Fig. 5: CD40 expression is increased in the lymph node emigrants mediated by TLR9 signaling.
figure 5

A Immunological detection of CD40 in lymph node (LN) single-cell suspension compared to its paired peripheral blood sample (PB) confirmed increased CD40 expression in the LN (N = 3). B Different in vitro stimulations were used to identify which signals are involved in the upregulation of CD40 expression. Stimuli were added to CLL cells for 24 h and expression levels of CD40 were analyzed by flow cytometry. Soluble αIgM + IL-4 (N = 4), αIgM-coated beads + IL-4 (N = 11), CpG (N = 18), TLR4 (N = 10), TLR1/2, TLR3 and TLR7 (N = 7), IL-4 and FAS10 (N = 6), TRAL, CXCL12, TNF, IL-2/10/15/21 (N = 3). Black symbols represent IGHV mutated CLL patients (N = 6), while gray symbols represent IGHV unmutated CLL patients (N = 12). C Combined staining of CXCR4 and CD5 within the CLL population showed increased CD40 expression in the LN emigrant (CD5highCXCR4dim) subsets compared to LN immigrants (CD5dimCXCR4high) upon 24 h CpG (1 µg/ml) stimulation (N = 3). Paired sample t-test was used for statistical analyses.

Ibrutinib affects CD40 expression in a non-transcriptional manner

We next studied the effects of ibrutinib treatment on the expression levels of CD40 and its activation marker CD95 in LN immigrants and emigrants according to the automated gating strategy as described above (Supplementary Fig. 1A). Consistent with what we observed in LN-derived CLL cells, at baseline LN emigrants showed significantly increased CD40 and CD95 protein expression levels compared to LN immigrants (p < 0.0001) (Fig. 6A, B). After ibrutinib treatment, CD40 and CD95 expression levels were significantly reduced in both LN immigrant and emigrant populations, indicating that in vivo ibrutinib treatment leads to impaired CD40 expression and activation (N = 7, p < 0.001). Although CD40 protein expression was reduced after ibrutinib treatment, transcription of CD40 was unaffected compared to baseline (Fig. 6C). Furthermore, transcriptional induction of the Bcl-2 family members Bcl-2 and Bcl-XL was also maintained after ibrutinib treatment (Fig. 6D), suggesting that in vivo ibrutinib treatment affects CD40 signaling in a post-transcriptional manner.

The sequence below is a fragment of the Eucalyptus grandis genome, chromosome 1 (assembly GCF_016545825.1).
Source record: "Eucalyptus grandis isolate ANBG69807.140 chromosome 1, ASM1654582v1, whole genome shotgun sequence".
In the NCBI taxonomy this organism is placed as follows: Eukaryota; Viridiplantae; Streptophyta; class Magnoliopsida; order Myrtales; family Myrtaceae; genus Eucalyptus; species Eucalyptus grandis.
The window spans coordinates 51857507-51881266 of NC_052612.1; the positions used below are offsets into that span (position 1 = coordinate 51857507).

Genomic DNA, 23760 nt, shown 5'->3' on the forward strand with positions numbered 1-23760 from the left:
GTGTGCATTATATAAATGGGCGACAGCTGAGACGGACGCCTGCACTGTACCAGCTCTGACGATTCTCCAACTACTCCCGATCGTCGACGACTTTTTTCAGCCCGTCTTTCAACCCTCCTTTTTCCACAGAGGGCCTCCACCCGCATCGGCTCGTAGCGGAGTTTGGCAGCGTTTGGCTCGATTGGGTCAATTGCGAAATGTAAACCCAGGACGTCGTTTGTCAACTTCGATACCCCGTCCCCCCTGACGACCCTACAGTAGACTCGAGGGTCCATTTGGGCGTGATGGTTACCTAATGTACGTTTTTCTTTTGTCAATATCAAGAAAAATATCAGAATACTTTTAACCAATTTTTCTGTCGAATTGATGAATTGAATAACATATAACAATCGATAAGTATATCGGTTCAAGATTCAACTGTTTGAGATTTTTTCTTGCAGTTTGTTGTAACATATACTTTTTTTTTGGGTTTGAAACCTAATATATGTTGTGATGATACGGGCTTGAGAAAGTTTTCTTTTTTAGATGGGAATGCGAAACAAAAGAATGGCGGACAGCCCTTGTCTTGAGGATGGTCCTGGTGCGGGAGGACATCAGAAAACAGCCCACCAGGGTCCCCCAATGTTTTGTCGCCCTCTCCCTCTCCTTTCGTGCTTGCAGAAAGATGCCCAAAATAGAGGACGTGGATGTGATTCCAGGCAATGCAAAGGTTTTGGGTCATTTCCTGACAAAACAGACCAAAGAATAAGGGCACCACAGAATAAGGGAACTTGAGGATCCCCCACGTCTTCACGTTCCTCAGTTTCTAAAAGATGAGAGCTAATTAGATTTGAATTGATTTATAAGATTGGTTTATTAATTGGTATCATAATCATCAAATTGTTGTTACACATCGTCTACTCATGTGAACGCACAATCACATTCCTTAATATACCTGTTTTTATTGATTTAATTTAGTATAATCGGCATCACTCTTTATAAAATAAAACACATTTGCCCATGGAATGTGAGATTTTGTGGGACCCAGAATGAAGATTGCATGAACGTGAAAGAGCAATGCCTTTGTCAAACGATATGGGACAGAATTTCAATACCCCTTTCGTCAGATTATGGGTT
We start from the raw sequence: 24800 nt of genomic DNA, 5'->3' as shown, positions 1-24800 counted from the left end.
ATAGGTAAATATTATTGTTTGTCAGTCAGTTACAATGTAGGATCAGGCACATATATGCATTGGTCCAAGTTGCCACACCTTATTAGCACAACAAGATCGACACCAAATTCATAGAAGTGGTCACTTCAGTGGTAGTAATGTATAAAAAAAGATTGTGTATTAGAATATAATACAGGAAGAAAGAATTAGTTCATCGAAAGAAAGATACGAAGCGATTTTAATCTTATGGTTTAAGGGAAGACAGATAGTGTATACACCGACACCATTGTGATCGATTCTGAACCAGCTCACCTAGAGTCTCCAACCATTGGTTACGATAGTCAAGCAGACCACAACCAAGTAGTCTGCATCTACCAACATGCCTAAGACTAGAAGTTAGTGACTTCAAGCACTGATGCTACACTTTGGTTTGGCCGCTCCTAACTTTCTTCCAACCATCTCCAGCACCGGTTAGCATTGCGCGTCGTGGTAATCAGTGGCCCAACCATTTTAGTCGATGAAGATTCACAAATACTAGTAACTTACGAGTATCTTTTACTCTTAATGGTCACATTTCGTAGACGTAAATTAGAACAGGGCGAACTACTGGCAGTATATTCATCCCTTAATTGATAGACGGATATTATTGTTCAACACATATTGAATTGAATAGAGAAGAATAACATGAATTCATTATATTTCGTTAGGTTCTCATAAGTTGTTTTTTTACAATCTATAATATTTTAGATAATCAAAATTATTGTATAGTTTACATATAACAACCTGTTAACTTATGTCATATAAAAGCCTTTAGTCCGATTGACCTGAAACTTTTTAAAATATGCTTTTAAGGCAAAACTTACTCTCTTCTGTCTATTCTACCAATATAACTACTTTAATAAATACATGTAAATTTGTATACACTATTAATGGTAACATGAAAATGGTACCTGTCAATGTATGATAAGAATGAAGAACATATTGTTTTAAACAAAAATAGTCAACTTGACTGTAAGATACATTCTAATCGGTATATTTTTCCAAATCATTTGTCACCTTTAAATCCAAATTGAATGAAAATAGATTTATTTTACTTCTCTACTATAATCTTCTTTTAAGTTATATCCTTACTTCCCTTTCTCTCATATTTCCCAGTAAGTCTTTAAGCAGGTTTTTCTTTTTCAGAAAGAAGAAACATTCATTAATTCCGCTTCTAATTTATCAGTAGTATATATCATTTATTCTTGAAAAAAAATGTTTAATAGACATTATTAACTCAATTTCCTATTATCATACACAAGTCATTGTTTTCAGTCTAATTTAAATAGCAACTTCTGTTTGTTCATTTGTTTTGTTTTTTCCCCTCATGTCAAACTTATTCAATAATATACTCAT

Fig. 6: Ibrutinib affects CD40 protein expression in a non-transcriptional manner.
figure 6

A, B Immunological detection of CD40 and CD95 in LN emigrants (CD5highCXCR4dim) compared to LN immigrants (CXCR4highCD5dim) of patient samples obtained at baseline and after two months ibrutinib treatment (N = 7). C CD40 mRNA expression levels were measured by real-time PCR in patient samples obtained at baseline and after two months ibrutinib treatment (N = 7). D Bcl-2 family member mRNA expression levels were measured by real-time PCR. Samples were normalized to HPRT (N = 6). Paired sample t-test was used for statistical analyses.